Unexpected Ways Chronic Illness Can Impact Life.
(Akiit.com) The definition of a chronic illness is one that has been continuing for more than six months. It does not mean the illness is going to result in death – that would be a terminal illness – but is instead going to continue to impair the sufferer’s life.
It is impossible to name all of the different chronic conditions it is possible to suffer from. Some of them are more well known: fibromyalgia, Celiac Disease, hyperthyroidism. Others are less well known, illnesses of the mitochondrial DNA or specific organs of the body. All have the same uniting factor: they are not expected to improve, they may get worse, and they are long-lived.
You would think that living with a chronic condition is all about health. There is a tendency for those of us who are well not to think of a chronic condition as just a part of someone’s life. We hear that someone sleeps for up for 18 hours a day – such as happens with Chronic Fatigue Syndrome – and we think: “that must be terrible. That must be dominant.” It’s hard to imagine they have a life outside of that, that their lives must revolve around their weakest point.
It doesn’t work like that, though. People with chronic conditions are still people; they just happen to have a little bit more on their plate than those of us that are well. If you have been recently diagnosed with a chronic condition or just want to educate yourself as to what they go through, here are all the other ways these conditions impact you.
The most obvious problem in this department is one in terms of work. Even after decades of disability legislation such as https://www.ada.gov/cguide.htm and even positive discrimination, the sad fact remains: few employers want to take on someone with a chronic condition or disability.
It’s easy to see why from the employer’s point of view. They want their workforce to be available to work; people with such conditions may occasionally not be able to. It seems like too big a risk, so they find other reasons to reject applications.
If people can work, then they find some of their salary is eaten up in higher-than-usual medical expenses. While the cost of their doctor-related care might be covered by the likes of floridamedicareadvantageplans.com, the rest of it is up to them. If they suffer frequent wounds, that’s an expense they have to meet. If they needs supports or to adapt their home, they will sustain the burden of this.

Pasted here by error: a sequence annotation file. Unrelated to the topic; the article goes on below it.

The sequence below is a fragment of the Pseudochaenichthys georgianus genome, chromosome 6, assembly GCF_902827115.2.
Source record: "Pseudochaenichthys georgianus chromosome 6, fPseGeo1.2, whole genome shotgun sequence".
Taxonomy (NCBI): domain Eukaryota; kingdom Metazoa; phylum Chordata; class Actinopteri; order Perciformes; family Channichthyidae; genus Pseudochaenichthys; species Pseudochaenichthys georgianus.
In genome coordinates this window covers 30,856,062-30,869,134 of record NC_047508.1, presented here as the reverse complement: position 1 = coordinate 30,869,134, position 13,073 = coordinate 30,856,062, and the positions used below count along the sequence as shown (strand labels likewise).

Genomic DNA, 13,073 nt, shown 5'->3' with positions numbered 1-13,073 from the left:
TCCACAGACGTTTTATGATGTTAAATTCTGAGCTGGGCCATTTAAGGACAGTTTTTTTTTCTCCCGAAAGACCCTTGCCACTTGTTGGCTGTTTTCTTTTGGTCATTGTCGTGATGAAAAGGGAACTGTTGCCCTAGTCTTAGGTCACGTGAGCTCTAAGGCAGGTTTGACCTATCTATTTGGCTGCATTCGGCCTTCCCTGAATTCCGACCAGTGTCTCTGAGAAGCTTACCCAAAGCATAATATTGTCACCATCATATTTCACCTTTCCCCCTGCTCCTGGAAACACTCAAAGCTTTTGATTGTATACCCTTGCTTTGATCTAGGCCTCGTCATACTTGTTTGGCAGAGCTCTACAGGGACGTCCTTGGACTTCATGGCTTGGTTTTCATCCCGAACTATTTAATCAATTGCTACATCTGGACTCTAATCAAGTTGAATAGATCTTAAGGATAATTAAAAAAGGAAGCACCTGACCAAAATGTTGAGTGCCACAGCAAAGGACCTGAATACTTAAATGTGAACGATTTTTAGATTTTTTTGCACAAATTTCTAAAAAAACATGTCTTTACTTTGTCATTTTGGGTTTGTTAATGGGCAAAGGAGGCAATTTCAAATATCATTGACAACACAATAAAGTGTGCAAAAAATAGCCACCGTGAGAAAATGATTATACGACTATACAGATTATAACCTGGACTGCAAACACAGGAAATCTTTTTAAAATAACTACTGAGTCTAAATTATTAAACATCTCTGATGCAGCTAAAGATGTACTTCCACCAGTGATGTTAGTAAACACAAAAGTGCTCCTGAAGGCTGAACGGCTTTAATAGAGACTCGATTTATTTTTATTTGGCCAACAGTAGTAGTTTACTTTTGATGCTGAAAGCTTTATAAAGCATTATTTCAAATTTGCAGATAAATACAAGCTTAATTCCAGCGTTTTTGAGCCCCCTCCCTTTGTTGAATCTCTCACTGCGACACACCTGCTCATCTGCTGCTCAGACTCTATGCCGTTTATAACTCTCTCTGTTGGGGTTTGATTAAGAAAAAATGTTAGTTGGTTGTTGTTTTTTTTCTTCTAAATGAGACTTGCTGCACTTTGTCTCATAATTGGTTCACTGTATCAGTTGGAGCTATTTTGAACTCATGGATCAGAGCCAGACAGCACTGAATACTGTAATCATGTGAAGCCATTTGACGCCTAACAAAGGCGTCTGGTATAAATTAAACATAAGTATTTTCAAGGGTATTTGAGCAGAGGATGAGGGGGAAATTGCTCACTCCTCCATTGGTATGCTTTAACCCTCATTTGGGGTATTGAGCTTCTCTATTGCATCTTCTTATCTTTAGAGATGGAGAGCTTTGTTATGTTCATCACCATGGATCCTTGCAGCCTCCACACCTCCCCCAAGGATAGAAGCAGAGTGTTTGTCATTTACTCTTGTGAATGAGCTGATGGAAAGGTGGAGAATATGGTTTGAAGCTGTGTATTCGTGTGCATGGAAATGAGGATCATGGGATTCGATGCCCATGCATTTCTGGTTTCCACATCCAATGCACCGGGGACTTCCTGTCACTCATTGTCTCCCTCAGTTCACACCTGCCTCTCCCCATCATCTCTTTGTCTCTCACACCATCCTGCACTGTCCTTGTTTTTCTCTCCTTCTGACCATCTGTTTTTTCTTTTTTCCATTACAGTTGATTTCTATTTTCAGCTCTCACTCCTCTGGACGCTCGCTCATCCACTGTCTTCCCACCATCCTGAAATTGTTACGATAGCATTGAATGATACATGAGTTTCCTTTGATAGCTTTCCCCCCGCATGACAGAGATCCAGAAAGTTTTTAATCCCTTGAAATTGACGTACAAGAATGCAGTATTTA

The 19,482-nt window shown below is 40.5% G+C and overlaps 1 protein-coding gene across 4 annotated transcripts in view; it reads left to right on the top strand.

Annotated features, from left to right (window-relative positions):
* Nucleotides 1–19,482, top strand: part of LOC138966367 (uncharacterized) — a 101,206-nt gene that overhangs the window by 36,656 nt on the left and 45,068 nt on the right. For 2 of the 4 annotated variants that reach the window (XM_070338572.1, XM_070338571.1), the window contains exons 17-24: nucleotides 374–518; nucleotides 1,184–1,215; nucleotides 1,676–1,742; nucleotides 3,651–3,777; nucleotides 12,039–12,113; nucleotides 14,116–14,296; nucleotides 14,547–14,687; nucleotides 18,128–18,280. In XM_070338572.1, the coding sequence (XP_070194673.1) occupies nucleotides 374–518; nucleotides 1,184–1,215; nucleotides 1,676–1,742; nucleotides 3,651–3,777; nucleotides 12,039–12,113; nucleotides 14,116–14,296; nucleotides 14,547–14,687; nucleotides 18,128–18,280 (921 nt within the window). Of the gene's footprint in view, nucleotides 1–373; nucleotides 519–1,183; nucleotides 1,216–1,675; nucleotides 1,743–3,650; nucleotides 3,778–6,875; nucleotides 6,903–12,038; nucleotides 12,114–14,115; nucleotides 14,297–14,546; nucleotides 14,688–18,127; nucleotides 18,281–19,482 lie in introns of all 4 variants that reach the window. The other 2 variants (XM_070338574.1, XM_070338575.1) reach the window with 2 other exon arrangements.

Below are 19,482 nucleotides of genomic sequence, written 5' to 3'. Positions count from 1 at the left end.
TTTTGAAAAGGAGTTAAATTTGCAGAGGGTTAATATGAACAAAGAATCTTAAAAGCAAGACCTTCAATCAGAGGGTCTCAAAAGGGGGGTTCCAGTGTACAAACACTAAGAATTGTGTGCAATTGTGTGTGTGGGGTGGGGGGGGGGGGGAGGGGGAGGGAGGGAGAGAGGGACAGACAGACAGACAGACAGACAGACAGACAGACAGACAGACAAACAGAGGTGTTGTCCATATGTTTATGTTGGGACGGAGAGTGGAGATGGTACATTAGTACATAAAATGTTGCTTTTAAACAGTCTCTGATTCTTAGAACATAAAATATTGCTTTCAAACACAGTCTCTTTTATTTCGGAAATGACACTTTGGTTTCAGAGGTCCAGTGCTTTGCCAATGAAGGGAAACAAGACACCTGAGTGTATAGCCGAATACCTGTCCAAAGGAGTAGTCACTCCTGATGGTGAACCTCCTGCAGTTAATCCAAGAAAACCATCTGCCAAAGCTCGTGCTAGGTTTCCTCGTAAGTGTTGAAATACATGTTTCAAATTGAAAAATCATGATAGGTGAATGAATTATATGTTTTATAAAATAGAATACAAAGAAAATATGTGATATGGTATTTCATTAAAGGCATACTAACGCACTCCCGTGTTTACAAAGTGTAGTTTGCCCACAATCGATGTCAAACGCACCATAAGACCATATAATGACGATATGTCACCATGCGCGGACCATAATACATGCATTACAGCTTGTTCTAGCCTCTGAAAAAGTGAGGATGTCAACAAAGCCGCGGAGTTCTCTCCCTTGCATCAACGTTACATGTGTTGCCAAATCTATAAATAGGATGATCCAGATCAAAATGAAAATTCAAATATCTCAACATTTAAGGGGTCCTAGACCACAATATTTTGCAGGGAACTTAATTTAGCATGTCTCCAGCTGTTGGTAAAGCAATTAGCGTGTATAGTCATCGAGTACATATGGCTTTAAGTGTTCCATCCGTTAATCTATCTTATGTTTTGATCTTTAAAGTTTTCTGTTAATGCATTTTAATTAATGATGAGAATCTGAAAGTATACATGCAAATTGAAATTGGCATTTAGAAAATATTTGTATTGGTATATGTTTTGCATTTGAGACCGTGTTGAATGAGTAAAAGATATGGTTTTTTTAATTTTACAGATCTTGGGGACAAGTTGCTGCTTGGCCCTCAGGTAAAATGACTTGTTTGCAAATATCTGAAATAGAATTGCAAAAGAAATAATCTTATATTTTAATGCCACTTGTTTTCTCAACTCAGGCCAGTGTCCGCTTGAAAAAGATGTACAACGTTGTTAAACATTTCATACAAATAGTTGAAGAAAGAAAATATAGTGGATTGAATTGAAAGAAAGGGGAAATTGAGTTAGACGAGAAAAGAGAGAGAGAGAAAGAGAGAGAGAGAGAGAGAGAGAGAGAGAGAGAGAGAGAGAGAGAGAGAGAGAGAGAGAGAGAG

Having a chronic condition is akin to having a child you are financially responsible for. There’s no escaping it – and unlike with a child, it’s not something you ever wanted in the first place.
How many times do you think you can turn down an invitation before people get bored of asking?
The answer is lower than you’d think, as sufferers more than understand. To begin with, friends tend to think that the “I’m not feeling well” reason for canceling plans is actually more of an excuse – it dents their self-confidence. Eventually, people drift away and social isolation can set in unless steps are directly taken to combat it.
It’s difficult to sustain friendships when your health is fragile. Making new friends is particularly tough. While we are all used to the idea of “foul weather friends“, who would go into a friendship that is foul-weathered from the start? When you are still getting to know someone, is it fair to ask them to take on the burden of knowing about your illness?
Then there is the sad fact that some people don’t understand. Worse yet, they don’t want to understand.
Interaction With People
Following on from the situation above, interacting with others – such as strangers, colleagues – can be difficult. Some people are, willfully or not, quite shocking in their ignorance. This is something that people with chronic illnesses have to deal with on a regular basis.
Imagine being so ill with an autoimmune disorder that you are little more than skin and bone. You are under the care of doctors; clinicians with years of experience who acknowledge and verify your illness. Then you stumble across someone at work, after years of pain and heartache, and they are ignorant enough to think that they have the cure. “Oh just eat more onions if your immune system is bad,” they will say. Sure, onions are potent and can be useful – but they can’t handle the level of illness you are suffering from. Not to mention the fact that autoimmune conditions happen when your immune system is arguably working too well.
Sometimes, this ignorance is just that – ignorance. People don’t know they’re being hurtful; they think they are being helpful. Some may even convince themselves that the sufferer has never been told something basic like drinking more water is a good idea. Others are doing it to diminish the suffering of the person who is unwell. When you have this kind of illness, you tend to begin to recognize this kind of person early on – and learn to avoid them.
Hopes and Dreams
We all have hopes and dreams. The things that we want to do; the places we want to experience; the joys we anticipate for ourselves.
If you live with a chronic condition, your hopes and dreams are embarrassingly small. You don’t want to tour around Europe for the summer; you want to go through a day without needing three different types of pain medication.
This sets you aside from the majority of society. There is no great promise of an exciting future, because the present is a little too tough to deal with.
In conclusion, there are multiple ways that having a chronic illness can impact a life. But it is, nevertheless, still a life – with joy, happiness and something to give to the world. It just looks a little bit different from what we have been taught to expect, but that doesn’t make it bad or inferior. It’s just different.
Staff Writer; Harry Love